This phenomenon is reflected in the network jokes: “You were not honoured a smiley in the message — you are despised”, “Once we tried it on the Internet not to put smileys in messages for a day, and ended up having quarreled with all our friends.”

Communication stiffness

Network behavior resembles the behavior of people with Asperger syndrome. People with this disorder experience severe difficulties in nonverbal communication and limited ability of empathy towards their peers. Such people have weaknesses in understanding irony, humor and shades of meaning, although clearly follow the logic and coherence of thought.

This feature makes people inflexible when communicating on the network. Where in normal conversation person may have kept silent or switch the conversation, on the Internet people began thump their chests. This feature, for example, causes people to retort rigidly to the comment without having it broader. As a consequence, the space for contemplation inevitably shrinks and people get too stiff.

For example, as correctly says Leonid Bershidsky in his book «Ремесло» (Russian edition, eng. “The Craft”), in the comments to the article, people usually reply only to the last paragraph of the article, as if still writing the text for a partner in conversation.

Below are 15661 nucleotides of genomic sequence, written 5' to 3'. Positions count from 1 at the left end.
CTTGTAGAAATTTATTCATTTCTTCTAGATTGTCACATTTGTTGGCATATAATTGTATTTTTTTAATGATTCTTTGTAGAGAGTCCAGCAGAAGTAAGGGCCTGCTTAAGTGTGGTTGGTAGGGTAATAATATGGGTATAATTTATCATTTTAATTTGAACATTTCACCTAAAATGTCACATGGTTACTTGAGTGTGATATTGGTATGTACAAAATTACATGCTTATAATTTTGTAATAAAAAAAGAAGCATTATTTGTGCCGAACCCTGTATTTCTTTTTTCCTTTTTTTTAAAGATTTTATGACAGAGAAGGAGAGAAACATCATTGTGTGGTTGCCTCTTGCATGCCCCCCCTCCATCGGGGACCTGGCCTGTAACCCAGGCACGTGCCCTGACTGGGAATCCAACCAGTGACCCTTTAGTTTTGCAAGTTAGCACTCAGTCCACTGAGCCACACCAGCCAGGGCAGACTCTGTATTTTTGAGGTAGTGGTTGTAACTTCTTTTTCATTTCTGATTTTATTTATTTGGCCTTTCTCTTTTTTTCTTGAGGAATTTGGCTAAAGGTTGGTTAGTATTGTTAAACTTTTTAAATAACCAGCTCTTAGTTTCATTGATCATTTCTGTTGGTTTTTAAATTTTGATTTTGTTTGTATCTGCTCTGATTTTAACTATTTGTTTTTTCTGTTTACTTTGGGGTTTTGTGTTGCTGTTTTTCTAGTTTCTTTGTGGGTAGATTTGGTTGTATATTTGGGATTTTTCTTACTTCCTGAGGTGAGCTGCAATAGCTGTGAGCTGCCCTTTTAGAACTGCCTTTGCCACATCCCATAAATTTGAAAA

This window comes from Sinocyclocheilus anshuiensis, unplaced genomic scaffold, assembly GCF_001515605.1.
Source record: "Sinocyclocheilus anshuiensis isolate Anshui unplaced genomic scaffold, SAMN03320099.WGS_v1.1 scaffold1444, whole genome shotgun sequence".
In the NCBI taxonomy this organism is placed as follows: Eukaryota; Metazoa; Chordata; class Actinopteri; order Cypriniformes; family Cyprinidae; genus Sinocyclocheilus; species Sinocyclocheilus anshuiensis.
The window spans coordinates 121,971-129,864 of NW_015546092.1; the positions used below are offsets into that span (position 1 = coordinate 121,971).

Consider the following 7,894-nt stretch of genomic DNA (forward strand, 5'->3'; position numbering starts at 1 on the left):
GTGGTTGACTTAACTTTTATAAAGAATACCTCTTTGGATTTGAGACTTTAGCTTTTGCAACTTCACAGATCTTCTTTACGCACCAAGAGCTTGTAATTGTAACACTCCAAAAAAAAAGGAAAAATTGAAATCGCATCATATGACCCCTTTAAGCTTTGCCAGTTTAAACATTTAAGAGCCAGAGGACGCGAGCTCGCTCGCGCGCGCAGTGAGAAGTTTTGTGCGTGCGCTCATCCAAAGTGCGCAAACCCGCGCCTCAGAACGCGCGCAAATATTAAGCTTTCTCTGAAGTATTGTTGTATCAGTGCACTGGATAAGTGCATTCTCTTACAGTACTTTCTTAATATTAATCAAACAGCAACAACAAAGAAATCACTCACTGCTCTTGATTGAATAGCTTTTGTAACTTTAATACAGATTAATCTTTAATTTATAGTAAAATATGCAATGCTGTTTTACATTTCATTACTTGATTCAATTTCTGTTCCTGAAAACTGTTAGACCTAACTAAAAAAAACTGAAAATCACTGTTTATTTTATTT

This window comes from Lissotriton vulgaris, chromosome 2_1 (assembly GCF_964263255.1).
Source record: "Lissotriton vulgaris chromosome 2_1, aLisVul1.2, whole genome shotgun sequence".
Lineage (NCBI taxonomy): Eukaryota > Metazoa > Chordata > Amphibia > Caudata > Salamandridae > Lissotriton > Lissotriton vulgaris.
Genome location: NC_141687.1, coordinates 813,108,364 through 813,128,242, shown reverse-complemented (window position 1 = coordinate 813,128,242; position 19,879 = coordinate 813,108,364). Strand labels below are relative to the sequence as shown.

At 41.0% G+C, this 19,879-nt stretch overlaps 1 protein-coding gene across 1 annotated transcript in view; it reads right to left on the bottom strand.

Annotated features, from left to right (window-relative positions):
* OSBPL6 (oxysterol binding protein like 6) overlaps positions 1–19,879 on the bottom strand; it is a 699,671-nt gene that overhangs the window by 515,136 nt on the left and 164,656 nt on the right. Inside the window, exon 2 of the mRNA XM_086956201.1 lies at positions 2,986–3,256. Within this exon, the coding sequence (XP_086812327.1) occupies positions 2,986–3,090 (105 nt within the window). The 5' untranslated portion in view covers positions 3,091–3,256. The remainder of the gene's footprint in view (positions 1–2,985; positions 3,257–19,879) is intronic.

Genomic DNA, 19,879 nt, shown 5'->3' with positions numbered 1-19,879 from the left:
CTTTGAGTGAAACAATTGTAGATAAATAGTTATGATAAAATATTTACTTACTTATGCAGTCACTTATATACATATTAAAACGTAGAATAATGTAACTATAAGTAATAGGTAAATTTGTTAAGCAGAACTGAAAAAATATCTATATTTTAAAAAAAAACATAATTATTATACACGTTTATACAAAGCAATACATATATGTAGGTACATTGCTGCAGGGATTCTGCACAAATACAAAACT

Tips

Add some smileys when writing your personal messages, express distinctly the tone of a text and use images to convey the feelings and thoughts.


There is hardly anything more natural to a man than attempts to understand themselves. Every day we think over our behavior, analyze feelings and motives. Technologies are a part of our lives — the further, the greater their impact. It means that our condition, relationships with close ones, friends and colleagues also depend on new world structure. The “Digital Vocabulary” project, laid-back, by dint of observations and researches explains where we have come to, where we are going to, and why everything is the way it is. In other words, it gives meaningfulness to our actions.

Anastasia Chernikova
IT Journalist, Editor at Hopes & Fears